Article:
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Sellafield Nuclear Fuel Plant
Sellafield, Seascale, Cumbria, UK
associated engineer
Ministry of Public Buildings & Works
Allot & Lomax
date  1951, 1964, 1983 - 1994, 1997
era  Modern  |  category  Power Generation  |  reference  NY029041
The Sellafield site, formerly known as Windscale, is adjacent to Calder Hall Nuclear Power Station. It was originally set up to produce fuels for use in thermonuclear weapons as part of Britain's effort in the Cold War. The site is now used to reprocess nuclear fuels and deal with nuclear waste. It is also the site of the world's first nuclear accident.
Reprocessing is the name given to the process of chemically separating the constituents of spent nuclear fuel. Spent fuel is retrieved from a nuclear reactor after a certain amount of time inside the core. During this time, the uranium undergoes neutron irradiation and some of its atoms are changed into other elements — such as polonium, plutonium, strontium, caesium, tritium, radioisotopes and other fission products.
Spent reactor fuel is stored in ponds at source until it cools and its radiation levels decrease, then it is transported to Sellafield in secure flasks for reprocessing. After further pond storage on site, the spent fuel is sheared (chopped) and dissolved in nitric acid. This liquid is separated into unused uranium, plutonium and a solution of highly radioactive fission products. The uranium and plutonium are used for new reactor fuel, while the fission products must be treated before safe storage.
The reason for reprocessing spent fuel was to gain usable new reactor fuel — and incidentally weapons grade plutonium-239 — from spent fuels at an advantageous price. However, the cost of raw uranium dropped by almost 80 percent between 1978 and 1999, making the economics less compelling.
The first nuclear fuel reprocessing plant was built at the same time as the Windscale graphite pile reactors (see separate entry), and was designed to extract weapons grade plutonium from spent reactor fuel rods. It operated from 1951 to 1964 then was reconfigured to handle Magnox fuel until its closure in 1973.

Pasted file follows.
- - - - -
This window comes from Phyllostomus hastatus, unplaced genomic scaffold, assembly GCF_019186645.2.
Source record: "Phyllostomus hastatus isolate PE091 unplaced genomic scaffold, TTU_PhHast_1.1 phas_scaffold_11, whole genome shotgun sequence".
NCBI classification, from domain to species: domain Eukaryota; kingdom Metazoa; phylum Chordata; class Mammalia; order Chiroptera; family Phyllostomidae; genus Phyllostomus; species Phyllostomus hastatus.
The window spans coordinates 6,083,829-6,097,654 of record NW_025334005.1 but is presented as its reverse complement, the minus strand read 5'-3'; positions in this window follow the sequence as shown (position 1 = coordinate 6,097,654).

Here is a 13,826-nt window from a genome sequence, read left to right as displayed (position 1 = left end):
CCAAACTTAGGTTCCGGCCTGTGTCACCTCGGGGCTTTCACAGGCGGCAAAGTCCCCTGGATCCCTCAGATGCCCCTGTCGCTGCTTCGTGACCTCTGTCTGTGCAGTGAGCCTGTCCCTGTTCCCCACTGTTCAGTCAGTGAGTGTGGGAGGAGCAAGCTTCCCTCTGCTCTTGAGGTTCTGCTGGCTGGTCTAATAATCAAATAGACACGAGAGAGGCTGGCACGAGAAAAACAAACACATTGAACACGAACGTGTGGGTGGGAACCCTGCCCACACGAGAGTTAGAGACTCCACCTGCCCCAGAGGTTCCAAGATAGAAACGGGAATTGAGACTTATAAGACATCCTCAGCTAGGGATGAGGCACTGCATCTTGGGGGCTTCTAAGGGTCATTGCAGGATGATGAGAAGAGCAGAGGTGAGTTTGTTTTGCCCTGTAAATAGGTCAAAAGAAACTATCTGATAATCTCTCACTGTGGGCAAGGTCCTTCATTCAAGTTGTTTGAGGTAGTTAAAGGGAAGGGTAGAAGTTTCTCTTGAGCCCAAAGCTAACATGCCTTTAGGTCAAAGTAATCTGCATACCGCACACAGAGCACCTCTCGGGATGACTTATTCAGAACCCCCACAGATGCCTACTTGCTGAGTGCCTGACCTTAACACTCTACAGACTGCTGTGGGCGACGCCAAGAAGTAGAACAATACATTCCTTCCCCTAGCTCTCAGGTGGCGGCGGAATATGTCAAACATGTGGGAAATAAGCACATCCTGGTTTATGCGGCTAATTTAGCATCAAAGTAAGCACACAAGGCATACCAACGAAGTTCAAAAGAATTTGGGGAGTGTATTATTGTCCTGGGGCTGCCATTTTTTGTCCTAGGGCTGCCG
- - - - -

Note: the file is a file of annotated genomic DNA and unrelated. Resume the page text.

Sellafield now has two reprocessing plants — one is for Magnox fuel and the other, called Thorp (Thermal Oxide Reprocessing Plant), is for fuels from Advanced Gas-Cooled Reactors (UK) and Light Water Reactors (worldwide).
The Magnox reprocessing plant has been operational since 1964, and is due to close in 2012. It uses tributyl phosphate to extract plutonium and uranium from the fuel, which cannot be stored underwater for too long as the outer casing of the rods corrodes. Between 1971 and 2001, some 15,000 tonnes of new fuel have been won from 35,000 tonnes of Magnox.
In 1978, it was decided that another nuclear fuel reprocessing plant was required to deal with the increasing quantities of spent fuel from reactors around the world. The £2.7 billion Thorp was completed in 1994 and began operating in 1997, but is due to close in 2010. Allott & Lomax provided the structural engineering for this plant.
Thorp runs at around half capacity most of the time — its original target was to win 7,000 tonnes of new fuel per decade. By 2003 it had recovered 75 tonnes of plutonium and 3,300 tonnes of uranium from reprocessing, making a loss of more than £1 billion in that time.
The plant has a 35m high steel framed building with a 40m stainless steel roof span, and is designed to withstand a 1 in 10,000 year wind. It contains 4,200 tonnes of carbon steel, 600 tonnes of stainless steel, 2,900km of cabling and 320km of pipework.